Visual attention analysis using eyetracker data
Little research has been done on the task of how a person searches for images when presented with a set of images, typically those presented by image search engines. By investigating the properties we might be able to present the images in a different manner to ease the users search for the image he/she is looking for. The work was performed at Chiba University under the supervision of Norimichi Tsumura and Reiner Lenz.
I created an experimental platform which first showed a target image and then a 7 × 4 grid in which the users task would be to locate the target image. The experiment data was recorded with a NAC EMR-8B eyetracker that saved the data as both a video and serial data stream. The data was later used to extract certain characteristics for different image sets, like how the eye fixates, and how different image sets affect the scan.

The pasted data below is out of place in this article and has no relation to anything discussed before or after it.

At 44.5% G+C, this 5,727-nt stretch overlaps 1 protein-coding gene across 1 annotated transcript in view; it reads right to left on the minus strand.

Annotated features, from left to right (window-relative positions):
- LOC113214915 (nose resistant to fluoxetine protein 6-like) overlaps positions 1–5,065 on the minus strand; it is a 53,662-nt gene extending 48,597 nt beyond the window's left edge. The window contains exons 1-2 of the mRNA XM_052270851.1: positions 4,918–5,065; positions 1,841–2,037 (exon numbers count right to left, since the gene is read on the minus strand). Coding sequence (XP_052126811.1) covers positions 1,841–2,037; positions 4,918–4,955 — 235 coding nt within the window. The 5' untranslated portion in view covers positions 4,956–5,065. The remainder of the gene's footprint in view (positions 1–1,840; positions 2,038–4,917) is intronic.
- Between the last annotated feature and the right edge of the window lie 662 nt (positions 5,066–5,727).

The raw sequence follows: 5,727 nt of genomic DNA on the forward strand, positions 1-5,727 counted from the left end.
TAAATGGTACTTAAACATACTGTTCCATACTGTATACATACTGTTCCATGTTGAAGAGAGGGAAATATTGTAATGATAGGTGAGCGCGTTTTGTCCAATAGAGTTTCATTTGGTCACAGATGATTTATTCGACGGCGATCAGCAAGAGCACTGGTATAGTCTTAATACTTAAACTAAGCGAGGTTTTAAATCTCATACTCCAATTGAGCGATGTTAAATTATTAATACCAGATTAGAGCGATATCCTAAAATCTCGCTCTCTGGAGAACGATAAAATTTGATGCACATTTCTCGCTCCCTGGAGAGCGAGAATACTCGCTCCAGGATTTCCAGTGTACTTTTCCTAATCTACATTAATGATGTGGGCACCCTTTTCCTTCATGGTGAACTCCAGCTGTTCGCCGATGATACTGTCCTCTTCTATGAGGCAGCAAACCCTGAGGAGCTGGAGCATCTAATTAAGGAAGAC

The initial place where the user started his/her search was dependent on where the user previously was fixating. It was also more probable that subsequent fixations were placed in a close proximity to the previous fixation. My results also show that the search task was slightly faster when images where placed with a high contrast between neighboring images, i.e. dark images next to bright ones etc.
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